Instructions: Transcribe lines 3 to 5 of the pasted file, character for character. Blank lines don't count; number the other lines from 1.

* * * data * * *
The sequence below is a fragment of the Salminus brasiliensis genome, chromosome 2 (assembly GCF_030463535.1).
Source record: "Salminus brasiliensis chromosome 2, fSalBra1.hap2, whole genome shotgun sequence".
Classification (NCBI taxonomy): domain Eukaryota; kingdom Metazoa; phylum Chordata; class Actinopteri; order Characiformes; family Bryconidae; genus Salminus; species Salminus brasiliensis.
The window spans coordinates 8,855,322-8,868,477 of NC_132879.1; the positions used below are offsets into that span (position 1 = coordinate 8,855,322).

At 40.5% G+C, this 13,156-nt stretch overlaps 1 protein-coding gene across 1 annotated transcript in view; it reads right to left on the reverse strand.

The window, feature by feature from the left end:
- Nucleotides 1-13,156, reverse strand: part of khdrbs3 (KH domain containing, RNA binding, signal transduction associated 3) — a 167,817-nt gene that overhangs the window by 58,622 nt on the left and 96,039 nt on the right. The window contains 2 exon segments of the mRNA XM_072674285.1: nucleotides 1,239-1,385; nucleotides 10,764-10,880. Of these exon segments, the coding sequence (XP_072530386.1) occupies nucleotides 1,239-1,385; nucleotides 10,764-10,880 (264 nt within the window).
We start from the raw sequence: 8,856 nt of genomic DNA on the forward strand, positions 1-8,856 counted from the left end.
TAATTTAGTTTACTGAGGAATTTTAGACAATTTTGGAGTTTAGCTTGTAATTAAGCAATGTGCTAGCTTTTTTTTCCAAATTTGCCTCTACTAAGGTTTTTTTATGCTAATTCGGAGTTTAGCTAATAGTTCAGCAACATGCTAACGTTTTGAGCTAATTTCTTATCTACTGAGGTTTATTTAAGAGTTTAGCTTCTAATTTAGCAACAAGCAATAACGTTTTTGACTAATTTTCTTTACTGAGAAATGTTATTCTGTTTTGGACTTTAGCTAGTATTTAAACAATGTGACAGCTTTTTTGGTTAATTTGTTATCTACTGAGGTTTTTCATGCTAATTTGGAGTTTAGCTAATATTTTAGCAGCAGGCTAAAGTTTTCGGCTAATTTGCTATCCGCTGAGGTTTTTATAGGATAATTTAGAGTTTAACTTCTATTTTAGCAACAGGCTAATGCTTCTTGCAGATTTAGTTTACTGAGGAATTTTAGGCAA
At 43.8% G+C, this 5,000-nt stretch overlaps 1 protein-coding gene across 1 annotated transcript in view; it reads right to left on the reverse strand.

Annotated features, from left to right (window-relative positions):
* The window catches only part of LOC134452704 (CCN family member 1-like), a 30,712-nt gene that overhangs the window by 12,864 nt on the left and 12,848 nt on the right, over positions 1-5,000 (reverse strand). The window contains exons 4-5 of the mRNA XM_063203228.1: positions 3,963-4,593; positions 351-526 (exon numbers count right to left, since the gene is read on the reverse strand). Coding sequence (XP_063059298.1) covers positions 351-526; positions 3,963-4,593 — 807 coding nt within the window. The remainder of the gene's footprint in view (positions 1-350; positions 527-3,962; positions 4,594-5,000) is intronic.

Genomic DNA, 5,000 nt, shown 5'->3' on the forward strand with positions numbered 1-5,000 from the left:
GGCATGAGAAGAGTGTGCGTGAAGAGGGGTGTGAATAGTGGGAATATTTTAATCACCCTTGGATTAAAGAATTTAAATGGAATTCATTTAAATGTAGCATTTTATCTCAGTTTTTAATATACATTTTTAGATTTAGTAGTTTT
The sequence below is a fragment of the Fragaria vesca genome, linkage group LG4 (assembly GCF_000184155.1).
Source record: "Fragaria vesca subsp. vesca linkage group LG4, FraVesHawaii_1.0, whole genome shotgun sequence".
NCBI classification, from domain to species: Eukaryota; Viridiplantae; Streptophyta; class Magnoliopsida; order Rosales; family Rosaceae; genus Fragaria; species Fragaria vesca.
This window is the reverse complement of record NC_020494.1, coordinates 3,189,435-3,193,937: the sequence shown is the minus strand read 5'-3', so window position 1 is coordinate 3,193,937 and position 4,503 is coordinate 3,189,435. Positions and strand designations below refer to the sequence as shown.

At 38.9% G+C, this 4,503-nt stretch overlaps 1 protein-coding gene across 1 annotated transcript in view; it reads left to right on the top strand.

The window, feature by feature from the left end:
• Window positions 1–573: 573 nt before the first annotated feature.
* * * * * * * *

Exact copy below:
Classification (NCBI taxonomy): domain Eukaryota; kingdom Metazoa; phylum Chordata; class Actinopteri; order Characiformes; family Bryconidae; genus Salminus; species Salminus brasiliensis.
The window spans coordinates 8,855,322-8,868,477 of NC_132879.1; the positions used below are offsets into that span (position 1 = coordinate 8,855,322).

At 40.5% G+C, this 13,156-nt stretch overlaps 1 protein-coding gene across 1 annotated transcript in view; it reads right to left on the reverse strand.